It takes the confluence of a number of events to tip the scales to anDespite the scale and scope of the global damage and trauma endured to date, if the world has not suffered enough, it will not forge a new path. irreversible change. Is the world at such a point now? The conditions for self-willed, managed change requires one to have no option but to accept that the platform is burning, a “point of surrender”, as far as travelling along the old way. In the context of world change, this requires: a traumatic crisis of world threatening magnitude; an exhausting war against it; and the acceptance of the futility of the previous solutions.

Despite the scale and scope of the global damage and trauma endured to date, if the world’s peoples and the major powers have not suffered sufficient devastation to reach a ‘point of surrender’, they will not collectively take on board the lessons learned, seek to address the root causes and strive to forge a new path. World War II met all three criteria and resulted in an effort to reimagine and forge a better world, including to rebuild Europe and Japan and create the international institutional architecture for long-term peace and prosperity. That took energy from an allied force and the US, which emerged as the leader of that force. It is possible that in the absence of leadership and united action, the world will instead turn inward, focus on returning to business as usual as quickly as possible, and await the next global disaster to test its will to change.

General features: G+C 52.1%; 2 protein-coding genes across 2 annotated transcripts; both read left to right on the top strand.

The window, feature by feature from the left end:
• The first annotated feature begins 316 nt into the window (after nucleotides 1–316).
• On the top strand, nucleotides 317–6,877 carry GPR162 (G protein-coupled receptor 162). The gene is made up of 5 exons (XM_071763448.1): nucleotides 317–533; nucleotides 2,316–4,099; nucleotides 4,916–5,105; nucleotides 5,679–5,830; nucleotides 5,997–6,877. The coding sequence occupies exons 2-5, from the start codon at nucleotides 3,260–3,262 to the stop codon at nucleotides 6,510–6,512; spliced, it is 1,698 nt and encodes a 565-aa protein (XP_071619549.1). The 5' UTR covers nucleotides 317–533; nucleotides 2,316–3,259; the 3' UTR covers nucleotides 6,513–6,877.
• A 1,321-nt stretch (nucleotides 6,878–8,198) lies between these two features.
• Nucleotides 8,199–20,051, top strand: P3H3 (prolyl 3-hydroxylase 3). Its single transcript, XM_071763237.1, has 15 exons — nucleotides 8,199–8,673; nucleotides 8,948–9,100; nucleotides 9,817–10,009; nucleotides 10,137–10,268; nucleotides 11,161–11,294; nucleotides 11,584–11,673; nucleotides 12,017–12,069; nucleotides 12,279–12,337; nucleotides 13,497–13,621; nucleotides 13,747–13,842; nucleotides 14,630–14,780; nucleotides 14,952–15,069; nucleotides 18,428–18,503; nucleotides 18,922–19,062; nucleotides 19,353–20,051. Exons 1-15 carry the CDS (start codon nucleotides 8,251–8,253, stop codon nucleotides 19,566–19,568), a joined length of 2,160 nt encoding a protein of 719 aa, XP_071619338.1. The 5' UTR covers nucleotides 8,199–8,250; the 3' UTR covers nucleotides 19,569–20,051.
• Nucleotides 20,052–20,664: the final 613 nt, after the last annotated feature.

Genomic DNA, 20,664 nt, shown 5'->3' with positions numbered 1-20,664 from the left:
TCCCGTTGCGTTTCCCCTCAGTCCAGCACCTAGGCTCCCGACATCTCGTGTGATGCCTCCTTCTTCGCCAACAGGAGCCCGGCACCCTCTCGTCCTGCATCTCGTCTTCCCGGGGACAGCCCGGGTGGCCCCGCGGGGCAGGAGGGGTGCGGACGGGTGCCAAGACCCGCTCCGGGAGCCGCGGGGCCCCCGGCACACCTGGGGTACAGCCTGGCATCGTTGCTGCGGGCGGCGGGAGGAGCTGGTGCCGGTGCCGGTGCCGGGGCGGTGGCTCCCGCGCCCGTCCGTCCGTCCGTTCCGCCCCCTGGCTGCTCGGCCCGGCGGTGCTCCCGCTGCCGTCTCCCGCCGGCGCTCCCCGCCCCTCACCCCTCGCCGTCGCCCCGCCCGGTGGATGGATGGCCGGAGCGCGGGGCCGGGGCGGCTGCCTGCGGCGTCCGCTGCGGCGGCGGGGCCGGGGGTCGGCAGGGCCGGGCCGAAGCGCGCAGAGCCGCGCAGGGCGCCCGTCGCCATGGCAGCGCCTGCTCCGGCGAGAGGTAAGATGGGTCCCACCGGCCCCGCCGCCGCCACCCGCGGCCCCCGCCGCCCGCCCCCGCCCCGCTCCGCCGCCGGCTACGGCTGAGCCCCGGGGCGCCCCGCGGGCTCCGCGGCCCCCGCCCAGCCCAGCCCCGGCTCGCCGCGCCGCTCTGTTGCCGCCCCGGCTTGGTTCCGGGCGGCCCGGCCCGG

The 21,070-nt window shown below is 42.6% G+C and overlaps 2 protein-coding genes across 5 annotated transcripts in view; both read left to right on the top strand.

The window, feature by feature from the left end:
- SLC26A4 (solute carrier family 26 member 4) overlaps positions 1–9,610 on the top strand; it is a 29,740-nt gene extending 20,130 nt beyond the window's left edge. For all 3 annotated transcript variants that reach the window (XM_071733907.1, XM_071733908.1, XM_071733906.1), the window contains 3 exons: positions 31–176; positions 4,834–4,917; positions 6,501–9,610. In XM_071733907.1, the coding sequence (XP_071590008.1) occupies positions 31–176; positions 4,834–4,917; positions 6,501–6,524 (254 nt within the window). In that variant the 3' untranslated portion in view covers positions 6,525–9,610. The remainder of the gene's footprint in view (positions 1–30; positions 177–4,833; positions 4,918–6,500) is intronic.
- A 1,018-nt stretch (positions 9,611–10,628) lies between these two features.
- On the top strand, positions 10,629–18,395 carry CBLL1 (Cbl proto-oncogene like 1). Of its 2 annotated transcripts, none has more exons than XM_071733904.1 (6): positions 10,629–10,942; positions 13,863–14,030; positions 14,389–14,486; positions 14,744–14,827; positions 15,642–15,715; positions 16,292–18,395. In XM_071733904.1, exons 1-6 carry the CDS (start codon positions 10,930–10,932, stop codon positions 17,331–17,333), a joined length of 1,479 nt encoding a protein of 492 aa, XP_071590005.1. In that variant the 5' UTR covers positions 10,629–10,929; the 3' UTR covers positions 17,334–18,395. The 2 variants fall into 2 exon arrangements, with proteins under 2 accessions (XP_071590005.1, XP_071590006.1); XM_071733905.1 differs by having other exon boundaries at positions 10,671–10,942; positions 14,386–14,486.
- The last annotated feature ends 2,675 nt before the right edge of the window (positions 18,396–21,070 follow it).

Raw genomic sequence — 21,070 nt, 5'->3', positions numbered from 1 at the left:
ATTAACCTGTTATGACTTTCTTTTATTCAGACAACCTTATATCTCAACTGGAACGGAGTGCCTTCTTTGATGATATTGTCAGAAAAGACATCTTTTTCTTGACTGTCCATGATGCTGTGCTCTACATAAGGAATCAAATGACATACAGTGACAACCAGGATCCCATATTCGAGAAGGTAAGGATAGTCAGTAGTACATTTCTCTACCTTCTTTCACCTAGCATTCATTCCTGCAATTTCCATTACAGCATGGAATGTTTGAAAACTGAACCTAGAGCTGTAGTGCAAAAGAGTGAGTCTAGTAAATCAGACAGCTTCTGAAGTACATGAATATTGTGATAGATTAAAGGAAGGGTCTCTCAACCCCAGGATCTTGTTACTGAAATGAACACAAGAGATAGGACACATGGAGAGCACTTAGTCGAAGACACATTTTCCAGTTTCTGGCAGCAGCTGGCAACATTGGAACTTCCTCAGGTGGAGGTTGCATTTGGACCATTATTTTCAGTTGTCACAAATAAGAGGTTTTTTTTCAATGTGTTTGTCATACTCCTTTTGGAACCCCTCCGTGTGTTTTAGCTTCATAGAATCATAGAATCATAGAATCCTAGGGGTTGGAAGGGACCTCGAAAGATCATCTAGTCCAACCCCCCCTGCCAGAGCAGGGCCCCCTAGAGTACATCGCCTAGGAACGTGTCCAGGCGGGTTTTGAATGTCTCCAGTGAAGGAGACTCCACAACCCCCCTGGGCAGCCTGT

There are three potential paths that the world could take when it eventually emerges from the pandemic:

  1. Everyone for Themselves. Battered by the virus and the economic damage, large nations each adopt a populist mantra and their own version of the “America First” approach, erecting bigger and bigger trade, investment and immigration barriers in the name of national security, public health or economic self-reliance, and by doing so create more vulnerability at home and internationally. Addressing major global issues, including those exposed during this crisis, would be lost in the call to nationalism.